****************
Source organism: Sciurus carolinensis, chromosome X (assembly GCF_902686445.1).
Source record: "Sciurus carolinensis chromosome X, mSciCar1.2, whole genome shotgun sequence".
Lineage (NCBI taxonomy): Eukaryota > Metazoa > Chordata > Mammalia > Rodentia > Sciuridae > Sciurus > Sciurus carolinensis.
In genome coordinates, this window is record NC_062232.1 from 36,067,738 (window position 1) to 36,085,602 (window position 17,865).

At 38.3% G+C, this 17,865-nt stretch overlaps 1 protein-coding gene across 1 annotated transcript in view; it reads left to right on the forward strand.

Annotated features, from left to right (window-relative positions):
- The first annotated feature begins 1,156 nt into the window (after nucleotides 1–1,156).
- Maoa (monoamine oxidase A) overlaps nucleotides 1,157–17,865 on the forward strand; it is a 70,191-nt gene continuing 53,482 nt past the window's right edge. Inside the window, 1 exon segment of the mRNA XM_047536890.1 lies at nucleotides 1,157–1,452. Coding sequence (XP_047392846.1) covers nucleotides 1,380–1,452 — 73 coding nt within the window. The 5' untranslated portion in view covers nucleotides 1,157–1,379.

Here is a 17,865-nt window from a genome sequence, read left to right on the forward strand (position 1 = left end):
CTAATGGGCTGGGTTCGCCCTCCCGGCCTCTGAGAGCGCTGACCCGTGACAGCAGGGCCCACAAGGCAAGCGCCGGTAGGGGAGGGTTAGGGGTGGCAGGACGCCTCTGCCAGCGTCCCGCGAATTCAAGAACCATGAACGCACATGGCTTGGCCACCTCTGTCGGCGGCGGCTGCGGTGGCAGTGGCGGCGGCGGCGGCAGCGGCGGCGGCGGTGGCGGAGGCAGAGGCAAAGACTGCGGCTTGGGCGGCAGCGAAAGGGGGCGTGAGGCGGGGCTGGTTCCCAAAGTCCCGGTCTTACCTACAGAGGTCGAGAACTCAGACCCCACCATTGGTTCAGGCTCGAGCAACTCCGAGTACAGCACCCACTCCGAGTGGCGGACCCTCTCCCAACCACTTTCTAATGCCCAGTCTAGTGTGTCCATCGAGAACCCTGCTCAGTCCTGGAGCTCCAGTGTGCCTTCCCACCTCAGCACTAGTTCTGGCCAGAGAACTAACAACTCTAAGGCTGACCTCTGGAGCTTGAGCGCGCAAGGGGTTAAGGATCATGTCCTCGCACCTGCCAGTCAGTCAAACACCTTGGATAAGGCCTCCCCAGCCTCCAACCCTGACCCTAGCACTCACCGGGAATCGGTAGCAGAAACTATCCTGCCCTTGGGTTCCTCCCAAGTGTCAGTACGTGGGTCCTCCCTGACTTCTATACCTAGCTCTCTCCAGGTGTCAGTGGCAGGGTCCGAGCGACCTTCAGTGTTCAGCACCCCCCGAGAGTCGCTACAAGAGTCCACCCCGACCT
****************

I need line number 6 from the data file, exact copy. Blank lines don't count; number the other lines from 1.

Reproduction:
Annotated features, from left to right (window-relative positions):